Last Look and Eating Badly

My favorite view from the easily accessible overlooks at Cloudland Canyon

My favorite view from the easily accessible overlooks at Cloudland Canyon

These are the last of the photos I will share from a week ago when we went to Cloudland Canyon (I promise).  The sad truth is that that was the last time we did anything physical.  Well, other than my Friday morning yoga class and walking Tisen–the last vestiges of exercise in my life at the moment.

Tisen poses pretty well for me for the 2nd time in the same day

Tisen poses pretty well for me for the 2nd time in the same day

I was thinking about an article I read a long time ago where health researchers looked at evidence from anthropology findings about the life style of hunter-gatherers.  The theory went that since humans were hunter-gatherers for the majority of our history, our bodies are most likely geared towards that type of lifestyle and, therefore, for optimal health, we should emulate the variety in diet and level of exercise from that time in our history.  The one key difference was that they speculated that while there were periods of famine for our ancestors, the findings (based on other studies) suggested that our bodies response to starvation, while allowing us to survive, is contrary to long-term health, but that’s another discussion.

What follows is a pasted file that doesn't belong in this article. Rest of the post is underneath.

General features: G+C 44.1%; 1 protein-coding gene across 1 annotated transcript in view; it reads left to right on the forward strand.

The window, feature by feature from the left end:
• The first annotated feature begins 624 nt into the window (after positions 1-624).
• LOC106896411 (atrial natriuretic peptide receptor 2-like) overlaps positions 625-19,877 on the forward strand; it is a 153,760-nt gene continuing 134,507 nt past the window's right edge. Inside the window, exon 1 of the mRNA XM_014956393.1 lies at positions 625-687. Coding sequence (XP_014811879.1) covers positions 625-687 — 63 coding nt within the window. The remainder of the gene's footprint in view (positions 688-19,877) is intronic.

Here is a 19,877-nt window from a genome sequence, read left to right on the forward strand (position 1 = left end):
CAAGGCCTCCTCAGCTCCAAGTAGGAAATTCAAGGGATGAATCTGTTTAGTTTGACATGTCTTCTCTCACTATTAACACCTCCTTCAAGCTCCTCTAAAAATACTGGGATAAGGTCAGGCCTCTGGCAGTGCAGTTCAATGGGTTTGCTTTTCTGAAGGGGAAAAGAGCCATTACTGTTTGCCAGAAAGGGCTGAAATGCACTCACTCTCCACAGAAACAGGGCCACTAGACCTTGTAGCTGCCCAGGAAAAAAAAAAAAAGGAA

The canyon walls on the other side of the creek

The canyon walls on the other side of the creek

The point I am (slowly) getting to is that research suggested that hunter-gatherers spent most of the daylight hours walking, climbing, picking, and, well, gathering.  There were occasional springs and jogs, but most of the time our ancestors were in gentle motion.  I compare this to my lifestyle of spending 10-12 hours in front of a computer at a desk five days a week.  The only thing that could possibly be further from our ancestors lifestyle would be to sleep for 20 years straight, Rip Van Winkle style.

Closer look at the end of the canyon ridge

Closer look at the end of the canyon ridge

It strikes me as rather ironic that through all our progress and technology, we have jobs that keep us from doing what makes us healthy and we struggle to find time to get the exercise we need because we’re so busy working, but if we spent our day gathering food instead of making money to buy food, we’d get all the exercise we need.  Mind you, I’m not suggesting I want to go back to a hunter-gatherer world.  I’m not that fond of famine, ice ages, disease, and all the other things that kept life expectancy down to something like 30.  I guess that’s the big flaw in assuming that our bodies are honed to that lifestyle–the hunter-gatherers didn’t life long enough to have a lot of the diseases we struggle with today.

Vertical view

Vertical view